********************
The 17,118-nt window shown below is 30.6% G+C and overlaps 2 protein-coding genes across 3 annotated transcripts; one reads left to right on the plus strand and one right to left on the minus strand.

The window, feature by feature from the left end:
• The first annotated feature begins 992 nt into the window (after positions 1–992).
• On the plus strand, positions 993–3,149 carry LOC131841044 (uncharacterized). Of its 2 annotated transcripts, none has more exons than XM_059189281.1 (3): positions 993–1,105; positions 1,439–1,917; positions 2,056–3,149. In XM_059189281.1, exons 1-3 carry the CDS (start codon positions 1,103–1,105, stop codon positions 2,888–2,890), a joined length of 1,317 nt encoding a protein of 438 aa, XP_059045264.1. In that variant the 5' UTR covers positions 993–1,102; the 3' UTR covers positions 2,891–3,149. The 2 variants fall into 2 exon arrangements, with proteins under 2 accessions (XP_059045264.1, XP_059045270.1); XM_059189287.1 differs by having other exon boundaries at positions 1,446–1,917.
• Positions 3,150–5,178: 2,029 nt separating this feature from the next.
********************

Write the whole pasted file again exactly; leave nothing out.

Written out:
The 17,118-nt window shown below is 30.6% G+C and overlaps 2 protein-coding genes across 3 annotated transcripts; one reads left to right on the plus strand and one right to left on the minus strand.

The window, feature by feature from the left end:
• The first annotated feature begins 992 nt into the window (after positions 1–992).
• On the plus strand, positions 993–3,149 carry LOC131841044 (uncharacterized). Of its 2 annotated transcripts, none has more exons than XM_059189281.1 (3): positions 993–1,105; positions 1,439–1,917; positions 2,056–3,149. In XM_059189281.1, exons 1-3 carry the CDS (start codon positions 1,103–1,105, stop codon positions 2,888–2,890), a joined length of 1,317 nt encoding a protein of 438 aa, XP_059045264.1. In that variant the 5' UTR covers positions 993–1,102; the 3' UTR covers positions 2,891–3,149. The 2 variants fall into 2 exon arrangements, with proteins under 2 accessions (XP_059045264.1, XP_059045270.1); XM_059189287.1 differs by having other exon boundaries at positions 1,446–1,917.
• Positions 3,150–5,178: 2,029 nt separating this feature from the next.